Last week 3,100 offenders were released from federal prison as a result of bipartisan criminal justice reform that will reduce prison populations, provide social services and cut federal incarceration costs. This restructure, years in coming, was helped by an effort from industrialist and philanthropist Charles Koch that began in five states with Republicans, Democrats and nonprofit leaders of multiple prison reform organizations unlikely allies.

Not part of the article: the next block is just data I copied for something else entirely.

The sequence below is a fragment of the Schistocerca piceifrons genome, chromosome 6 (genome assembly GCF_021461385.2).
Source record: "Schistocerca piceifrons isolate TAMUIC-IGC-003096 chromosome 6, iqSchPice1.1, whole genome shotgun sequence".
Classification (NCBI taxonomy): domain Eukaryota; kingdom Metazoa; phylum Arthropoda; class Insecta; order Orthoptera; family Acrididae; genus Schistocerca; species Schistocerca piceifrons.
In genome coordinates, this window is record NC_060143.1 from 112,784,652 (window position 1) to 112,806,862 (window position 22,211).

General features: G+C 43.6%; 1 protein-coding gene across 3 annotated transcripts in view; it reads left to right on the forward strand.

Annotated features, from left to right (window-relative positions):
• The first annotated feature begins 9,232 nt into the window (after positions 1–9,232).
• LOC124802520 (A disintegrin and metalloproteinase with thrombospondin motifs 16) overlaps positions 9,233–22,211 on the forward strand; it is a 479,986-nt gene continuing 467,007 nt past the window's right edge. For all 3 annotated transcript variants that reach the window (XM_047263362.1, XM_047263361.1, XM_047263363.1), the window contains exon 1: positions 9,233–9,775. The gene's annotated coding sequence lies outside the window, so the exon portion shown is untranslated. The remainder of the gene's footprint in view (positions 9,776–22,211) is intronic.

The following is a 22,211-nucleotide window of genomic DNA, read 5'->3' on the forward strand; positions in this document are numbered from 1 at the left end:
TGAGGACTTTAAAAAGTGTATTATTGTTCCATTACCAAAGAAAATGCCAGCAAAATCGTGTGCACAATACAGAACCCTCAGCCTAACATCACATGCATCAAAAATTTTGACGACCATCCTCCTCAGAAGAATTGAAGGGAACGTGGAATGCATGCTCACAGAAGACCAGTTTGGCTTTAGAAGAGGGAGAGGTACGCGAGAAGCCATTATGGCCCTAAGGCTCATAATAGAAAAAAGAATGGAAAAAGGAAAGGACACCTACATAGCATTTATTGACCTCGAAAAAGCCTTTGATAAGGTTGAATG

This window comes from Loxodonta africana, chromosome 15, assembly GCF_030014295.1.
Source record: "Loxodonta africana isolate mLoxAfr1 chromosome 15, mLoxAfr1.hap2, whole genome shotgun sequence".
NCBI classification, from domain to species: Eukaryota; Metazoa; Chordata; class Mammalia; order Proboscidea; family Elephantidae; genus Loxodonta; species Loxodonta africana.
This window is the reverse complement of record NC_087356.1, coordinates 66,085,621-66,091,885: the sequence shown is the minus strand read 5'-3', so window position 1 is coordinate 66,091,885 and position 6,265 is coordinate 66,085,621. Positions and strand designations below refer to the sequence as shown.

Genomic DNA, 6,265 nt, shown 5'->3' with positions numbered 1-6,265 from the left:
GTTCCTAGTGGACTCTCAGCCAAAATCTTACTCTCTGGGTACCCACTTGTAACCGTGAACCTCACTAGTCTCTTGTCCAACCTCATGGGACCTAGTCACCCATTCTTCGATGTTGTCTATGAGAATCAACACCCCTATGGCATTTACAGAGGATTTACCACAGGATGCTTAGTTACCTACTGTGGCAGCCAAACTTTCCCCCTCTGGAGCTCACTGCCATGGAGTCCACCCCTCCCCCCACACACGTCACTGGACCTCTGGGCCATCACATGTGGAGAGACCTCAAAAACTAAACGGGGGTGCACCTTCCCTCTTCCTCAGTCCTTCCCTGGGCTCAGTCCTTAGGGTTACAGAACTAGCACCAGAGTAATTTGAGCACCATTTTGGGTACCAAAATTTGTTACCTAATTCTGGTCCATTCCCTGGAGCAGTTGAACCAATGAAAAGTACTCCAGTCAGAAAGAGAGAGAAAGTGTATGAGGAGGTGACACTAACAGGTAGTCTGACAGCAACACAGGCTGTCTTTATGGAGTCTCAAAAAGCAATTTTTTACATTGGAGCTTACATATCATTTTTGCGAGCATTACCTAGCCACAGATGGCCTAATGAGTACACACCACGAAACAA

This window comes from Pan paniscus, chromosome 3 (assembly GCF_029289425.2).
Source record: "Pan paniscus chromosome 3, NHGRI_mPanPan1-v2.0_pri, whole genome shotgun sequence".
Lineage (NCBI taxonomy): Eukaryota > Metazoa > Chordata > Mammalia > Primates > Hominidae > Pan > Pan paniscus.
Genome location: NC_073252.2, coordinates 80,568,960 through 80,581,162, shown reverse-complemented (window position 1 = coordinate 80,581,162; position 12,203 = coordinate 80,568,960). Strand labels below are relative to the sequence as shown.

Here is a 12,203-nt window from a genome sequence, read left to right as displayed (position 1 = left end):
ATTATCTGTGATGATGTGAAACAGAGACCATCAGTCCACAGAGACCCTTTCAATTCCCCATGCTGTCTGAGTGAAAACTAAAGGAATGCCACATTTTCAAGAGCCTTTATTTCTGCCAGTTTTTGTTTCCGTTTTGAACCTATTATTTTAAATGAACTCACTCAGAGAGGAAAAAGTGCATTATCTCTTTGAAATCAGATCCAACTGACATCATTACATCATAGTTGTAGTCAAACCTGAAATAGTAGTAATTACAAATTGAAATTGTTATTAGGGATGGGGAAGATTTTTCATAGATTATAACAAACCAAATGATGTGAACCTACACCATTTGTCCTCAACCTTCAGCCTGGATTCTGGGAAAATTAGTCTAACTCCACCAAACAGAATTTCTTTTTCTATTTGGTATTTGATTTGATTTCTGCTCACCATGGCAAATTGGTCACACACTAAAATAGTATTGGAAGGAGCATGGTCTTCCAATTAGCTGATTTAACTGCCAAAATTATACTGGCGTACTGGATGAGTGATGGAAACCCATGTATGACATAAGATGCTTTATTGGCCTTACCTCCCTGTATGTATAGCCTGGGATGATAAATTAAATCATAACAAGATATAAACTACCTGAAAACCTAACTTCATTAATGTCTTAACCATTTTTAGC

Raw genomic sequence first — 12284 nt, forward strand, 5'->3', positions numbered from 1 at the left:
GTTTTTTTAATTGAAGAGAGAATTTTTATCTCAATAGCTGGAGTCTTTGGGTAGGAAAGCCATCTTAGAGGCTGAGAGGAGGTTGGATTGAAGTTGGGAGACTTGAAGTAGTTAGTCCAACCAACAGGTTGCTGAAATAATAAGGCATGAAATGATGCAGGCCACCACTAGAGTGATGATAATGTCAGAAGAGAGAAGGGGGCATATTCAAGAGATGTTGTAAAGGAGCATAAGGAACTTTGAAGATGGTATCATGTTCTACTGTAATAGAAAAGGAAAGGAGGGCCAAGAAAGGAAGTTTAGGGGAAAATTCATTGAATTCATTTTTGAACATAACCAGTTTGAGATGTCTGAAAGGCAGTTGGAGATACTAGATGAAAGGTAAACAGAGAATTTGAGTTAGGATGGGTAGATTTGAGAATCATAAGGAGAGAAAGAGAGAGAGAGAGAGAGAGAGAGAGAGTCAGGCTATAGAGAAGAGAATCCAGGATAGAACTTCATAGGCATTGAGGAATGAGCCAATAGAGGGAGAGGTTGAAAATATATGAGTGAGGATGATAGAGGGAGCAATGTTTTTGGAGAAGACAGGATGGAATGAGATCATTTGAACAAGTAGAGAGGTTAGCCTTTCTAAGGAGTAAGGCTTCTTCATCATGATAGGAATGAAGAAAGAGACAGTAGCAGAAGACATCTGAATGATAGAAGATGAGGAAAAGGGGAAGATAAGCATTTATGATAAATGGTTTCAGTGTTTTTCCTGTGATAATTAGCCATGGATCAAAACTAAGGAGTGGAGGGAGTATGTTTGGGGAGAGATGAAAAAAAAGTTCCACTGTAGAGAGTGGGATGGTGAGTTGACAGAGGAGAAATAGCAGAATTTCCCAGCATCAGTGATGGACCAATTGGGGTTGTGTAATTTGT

The effort encouraged advocates who believed in reform although they disagreed among ways to accomplish it. The successful strategy depended not on system-wide change but building from consensus-driven, small steps.
Now, the question is whether this approach can benefit K-12 education.
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